Scientists to hunt for lifesaving information buried in cradle-to-grave data collected by doctors and hospitals

A revolution in medical research in Britain is to give academics and the life sciences industry unparalleled access to the cradle-to-grave health records of about 52 million people in England.

Studies of NHS records first revealed the dangers of thalidomide; established an association between power lines and childhood leukaemia; showed autism had nothing to do with the MMR vaccine; and more recently highlighted England’s poor cancer survival rates, a problem that lay mostly in late diagnosis. The result was a government campaign to raise awareness of early symptoms, such as a cough that lasts more than three weeks, with the aim of saving 5,000 more lives by 2015.

Now ministers have overseen the creation of new systems to encourage a surge in studies that draw on public health records. From September GP practices will be encouraged to take part in the scheme, through the Clinical Practice Research Datalink (CPRD).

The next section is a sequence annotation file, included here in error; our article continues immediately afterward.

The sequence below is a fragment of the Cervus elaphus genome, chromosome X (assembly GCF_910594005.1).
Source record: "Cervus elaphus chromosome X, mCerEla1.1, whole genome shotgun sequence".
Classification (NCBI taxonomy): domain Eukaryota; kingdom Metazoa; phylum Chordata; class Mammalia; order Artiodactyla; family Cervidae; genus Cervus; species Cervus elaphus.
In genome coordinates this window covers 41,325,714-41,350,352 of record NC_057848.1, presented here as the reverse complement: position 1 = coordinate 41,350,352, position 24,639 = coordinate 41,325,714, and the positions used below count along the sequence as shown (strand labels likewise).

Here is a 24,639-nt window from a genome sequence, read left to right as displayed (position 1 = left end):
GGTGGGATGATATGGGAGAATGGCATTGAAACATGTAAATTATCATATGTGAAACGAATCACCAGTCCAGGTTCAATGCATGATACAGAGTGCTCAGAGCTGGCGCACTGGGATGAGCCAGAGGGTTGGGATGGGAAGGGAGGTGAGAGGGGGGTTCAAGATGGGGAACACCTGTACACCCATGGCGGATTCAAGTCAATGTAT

An uneasy question hung in the air when Britain banned smoking in enclosed public places. There was room for unintended consequences. Deprived of their usual haunts, smokers might light up more at home.

View the original article here: Scientists to hunt for lifesaving information buried in cradle-to-grave data collected by doctors and hospitals

Outbreak
Outbreak Daily Digest
Biotech Facts & Fallacies
Talking Biotech
Genetics Unzipped
Infographic: What are mRNA COVID-19 vaccines and how do they work?

Infographic: What are mRNA COVID-19 vaccines and how do they work?

As of 1 December 2020, thirteen vaccines have reached the final stage of testing: where they are being given to ...
favicon

Environmental Working Group: EWG challenges safety of GMOs, food pesticide residues

Known by some as the "Environmental Worrying Group," EWG lobbies ...
m hansen

Michael Hansen: Architect of Consumers Union ongoing anti-GMO campaign

Michael K. Hansen (born 1956) is thought by critics to be ...
News on human & agricultural genetics and biotechnology delivered to your inbox.
glp menu logo outlined

Newsletter Subscription

Optional. Mail on special occasions.
Send this to a friend